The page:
It used to be the case that if you wanted to reach out and touch someone, you had to use your hands. But thanks to scientists in the U.K., you might some day be able to use technology–and no, we’re not talking the telephone–to transmit the emotions you experience to someone else via touch.
A study conducted by Dr. Marianna Obrist at the University of Sussex has established that touches to certain parts of the hand tend to be interpreted as specific emotions. For example, contact to the outer part of the hand is generally seen as negative; unhappy emotions are triggered by touches to the area around the pinky, while tactile sensations in the index figure are more positive. (Obrist’s study did not, however, show a physiological reaction from the touches.)
Obrist used a system to test the emotional impact of the study’s participants called Ultrahaptics, which uses directed bursts of air to trigger those emotions via haptic–or touch-based–feedback. Though the UltraHaptics device is bulky and sits on a desk, the researchers envision a day when the same end result could be accomplished by a bracelet worn on one’s wrist.
It’s hardly a far-fetched idea, especially given the current intense interest around both haptics and wearable technology. Take the soon-to-debut Apple Watch, which uses a specialized Taptic Engine to deliver silent notifications that feel like someone is tapping you on the wrist. The Watch can also be used to send one’s heartbeat to a friend or loved one, which they then experience as a series of taps on the wrist. Granted, in many cases that might seem too intimate, and it potentially conveys fewer distinct emotions than Obrist’s system.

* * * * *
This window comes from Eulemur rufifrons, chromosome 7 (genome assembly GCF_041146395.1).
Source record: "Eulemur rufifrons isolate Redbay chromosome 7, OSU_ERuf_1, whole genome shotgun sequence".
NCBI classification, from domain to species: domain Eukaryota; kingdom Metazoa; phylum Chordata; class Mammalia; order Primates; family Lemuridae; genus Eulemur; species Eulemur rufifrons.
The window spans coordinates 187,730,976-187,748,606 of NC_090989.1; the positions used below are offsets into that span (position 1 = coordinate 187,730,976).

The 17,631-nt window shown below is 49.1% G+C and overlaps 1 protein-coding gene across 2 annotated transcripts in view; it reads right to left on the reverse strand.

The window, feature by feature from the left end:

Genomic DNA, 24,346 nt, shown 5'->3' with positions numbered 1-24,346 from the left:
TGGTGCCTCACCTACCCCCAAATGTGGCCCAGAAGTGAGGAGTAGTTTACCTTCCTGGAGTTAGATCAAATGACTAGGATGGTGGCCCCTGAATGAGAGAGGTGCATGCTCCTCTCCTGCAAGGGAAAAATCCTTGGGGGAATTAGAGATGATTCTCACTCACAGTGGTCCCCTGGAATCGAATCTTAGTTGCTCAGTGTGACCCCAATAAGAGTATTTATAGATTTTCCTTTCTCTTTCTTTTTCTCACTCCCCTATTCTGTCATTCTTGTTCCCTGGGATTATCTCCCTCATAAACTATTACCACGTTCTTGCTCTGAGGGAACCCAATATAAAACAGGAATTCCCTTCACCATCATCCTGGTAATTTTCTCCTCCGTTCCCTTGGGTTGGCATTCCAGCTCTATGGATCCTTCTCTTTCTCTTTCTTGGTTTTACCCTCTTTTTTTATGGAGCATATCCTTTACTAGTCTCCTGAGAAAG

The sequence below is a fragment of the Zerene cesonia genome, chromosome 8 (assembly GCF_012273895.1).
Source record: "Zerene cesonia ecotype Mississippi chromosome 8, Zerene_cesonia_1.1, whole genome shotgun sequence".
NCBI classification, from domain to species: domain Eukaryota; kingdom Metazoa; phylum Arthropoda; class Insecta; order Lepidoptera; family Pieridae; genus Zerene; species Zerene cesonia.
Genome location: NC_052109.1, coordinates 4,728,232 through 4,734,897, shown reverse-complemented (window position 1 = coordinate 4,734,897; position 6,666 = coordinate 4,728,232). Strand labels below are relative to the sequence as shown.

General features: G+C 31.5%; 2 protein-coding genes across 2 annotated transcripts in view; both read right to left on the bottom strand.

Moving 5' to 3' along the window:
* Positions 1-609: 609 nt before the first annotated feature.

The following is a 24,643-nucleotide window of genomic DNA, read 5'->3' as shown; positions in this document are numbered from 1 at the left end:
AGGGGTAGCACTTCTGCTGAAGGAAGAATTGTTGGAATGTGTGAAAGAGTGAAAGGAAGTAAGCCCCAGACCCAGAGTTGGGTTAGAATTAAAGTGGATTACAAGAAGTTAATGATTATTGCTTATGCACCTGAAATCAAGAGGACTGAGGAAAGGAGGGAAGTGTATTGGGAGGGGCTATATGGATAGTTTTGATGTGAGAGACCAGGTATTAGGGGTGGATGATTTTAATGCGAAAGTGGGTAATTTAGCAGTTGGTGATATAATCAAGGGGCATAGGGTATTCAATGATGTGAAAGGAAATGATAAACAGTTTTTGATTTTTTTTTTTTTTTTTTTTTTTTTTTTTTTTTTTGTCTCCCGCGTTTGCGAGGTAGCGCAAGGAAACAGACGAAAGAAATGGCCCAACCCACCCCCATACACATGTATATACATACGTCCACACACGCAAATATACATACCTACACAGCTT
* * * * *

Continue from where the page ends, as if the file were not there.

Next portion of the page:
Beyond just the ability to communicate emotions between two people, the Sussex researchers also propose the idea of a one-to-many relationship where, say, a performer could ‘send’ emotions to audience members who raise their hands into the air (though probably not like they just don’t care).